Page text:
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This all went according to plan... except when I went to insert the gear and shaft I discovered that it is slightly out of round and the hole is too tight. I'm not really surprised by that. I was thinking that if it fit perfectly I'd be very lucky. It didn't so tomorrow I'll have to think of a way to fix it. I could buy another counterbore but they are expensive and I'm thinking I can accomplish what I need with the boring head. We'll see...

Edited by JV Puleo (see edit history)
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As so often happens, an answer to the problem of the counterbore for the gear came to me late last night. I remember that I had another, bigger end mill. The hole is a little larger than I'd like but much better than buying a $150 counterbore to do one hole. I started by aligning the hole using the counterbore I used yesterday.

 

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Then put the big end mill in the machine and redid the hole.

 

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There's plenty of room now. I also reduced the thickness of the gear so that it sits a few thousandths below the surface.

 

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This shows how it works, with the small gear turning the larger one and swiveling the top part of the tool.

 

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The next step was to cut a notch in the gear shaft to receive a set screw.

 

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With that done, I attached the gear with Locktite. I'm also using a hin bronze thrust washer under the gear.

 

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And, I need a handwheel to turn this gear. I went through my box of miscellaneous machine parts but found nothing useful so I started making one of aluminum.

 

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I got the hub turned down by the end of the day... tomorrow I'll finish this.

 

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This morning I set up the rotary table and milled grooves on both sides of the hand wheel.

 

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My grandmother would have said I'm "gilding the lily" but I like things to be finished looking. Besides, if it works, I'll probably be using this thing for the rest of my life.

 

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And I made a little brass handle to turn the wheel with.

 

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I'm at a loss to say what this part should be called. It's the spacer that will adjust the tension on the pivot pin and retain the thrust bearing. This is a particularly fussy part as it's height will probably have to be adjusted by grinding. But, that was enough for today.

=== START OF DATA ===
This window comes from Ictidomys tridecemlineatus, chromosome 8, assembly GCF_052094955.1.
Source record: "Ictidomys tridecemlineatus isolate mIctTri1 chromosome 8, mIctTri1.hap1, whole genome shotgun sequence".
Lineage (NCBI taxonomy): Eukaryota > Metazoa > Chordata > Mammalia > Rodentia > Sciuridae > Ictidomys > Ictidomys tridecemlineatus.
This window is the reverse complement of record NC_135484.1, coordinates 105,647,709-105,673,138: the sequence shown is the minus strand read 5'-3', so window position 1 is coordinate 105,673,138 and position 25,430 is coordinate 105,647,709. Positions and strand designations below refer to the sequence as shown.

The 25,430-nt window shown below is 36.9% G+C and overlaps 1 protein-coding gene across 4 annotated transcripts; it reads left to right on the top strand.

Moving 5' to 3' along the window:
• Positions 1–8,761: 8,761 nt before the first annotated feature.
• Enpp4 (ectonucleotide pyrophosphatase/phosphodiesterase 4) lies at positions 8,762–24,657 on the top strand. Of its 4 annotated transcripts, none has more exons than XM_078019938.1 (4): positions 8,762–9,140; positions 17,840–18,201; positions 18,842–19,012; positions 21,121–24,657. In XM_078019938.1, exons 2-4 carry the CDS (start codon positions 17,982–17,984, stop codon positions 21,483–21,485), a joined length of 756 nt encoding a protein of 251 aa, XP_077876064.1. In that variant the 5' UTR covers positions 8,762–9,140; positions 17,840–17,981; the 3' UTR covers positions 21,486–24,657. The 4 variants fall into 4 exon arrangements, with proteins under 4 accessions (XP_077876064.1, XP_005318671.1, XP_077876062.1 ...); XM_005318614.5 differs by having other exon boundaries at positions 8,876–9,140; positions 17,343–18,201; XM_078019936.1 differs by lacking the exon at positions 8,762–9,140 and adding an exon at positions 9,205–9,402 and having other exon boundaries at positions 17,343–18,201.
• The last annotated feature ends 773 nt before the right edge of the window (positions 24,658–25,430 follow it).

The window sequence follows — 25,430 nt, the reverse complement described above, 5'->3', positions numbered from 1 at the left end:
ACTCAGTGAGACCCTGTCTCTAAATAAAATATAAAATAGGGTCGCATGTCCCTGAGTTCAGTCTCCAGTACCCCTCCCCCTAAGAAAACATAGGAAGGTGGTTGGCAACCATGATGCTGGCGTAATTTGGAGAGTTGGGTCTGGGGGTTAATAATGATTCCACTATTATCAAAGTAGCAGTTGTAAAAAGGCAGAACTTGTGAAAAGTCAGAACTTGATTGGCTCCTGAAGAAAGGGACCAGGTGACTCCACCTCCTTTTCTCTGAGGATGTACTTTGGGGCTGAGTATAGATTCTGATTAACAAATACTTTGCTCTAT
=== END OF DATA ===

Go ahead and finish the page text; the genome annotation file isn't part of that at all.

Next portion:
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Edited by JV Puleo (see edit history)
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After starting on the piece above I realized I'd made an error in the design...not one to be terribly concerned about as it's easily fixed but I need that piece to be about 2" in diameter. I have some material coming Monday I can use for that so I started on the sliding piece that carries the tool post.

First I cut a shallow groove down the center to give me a reference point. It didn't look right and sure enough, the vise wasn't square with the table. I don't know how that happened...perhaps the last time I mounted it I forgot to square it.

 

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So, I recentered the piece and in a center hole for the tool post and one to locate the slot I'll be milling.

 

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Then I took the slide out of its carrier and centered it in the mill. The piece of aluminum against the back jaw of the vise is there for the edge of the dovetail to engage. I was afraid that if I tightened the vise up enough to mill safely, I'd distort the angled cut on that side. It actually worked quite well. I drilled out the hole until it was larger enough to get the boring head in.

 

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And bored it out to 1.308 - the hole size for the 1-3/8-16 tap.

 

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I was going to tap it in the mill but I got to worrying that I might dislodge it. Hand tapping a hole that big is tough and a lot of pressure is exerted on the piece. So, I decided to mill the slot in the front of the slide first.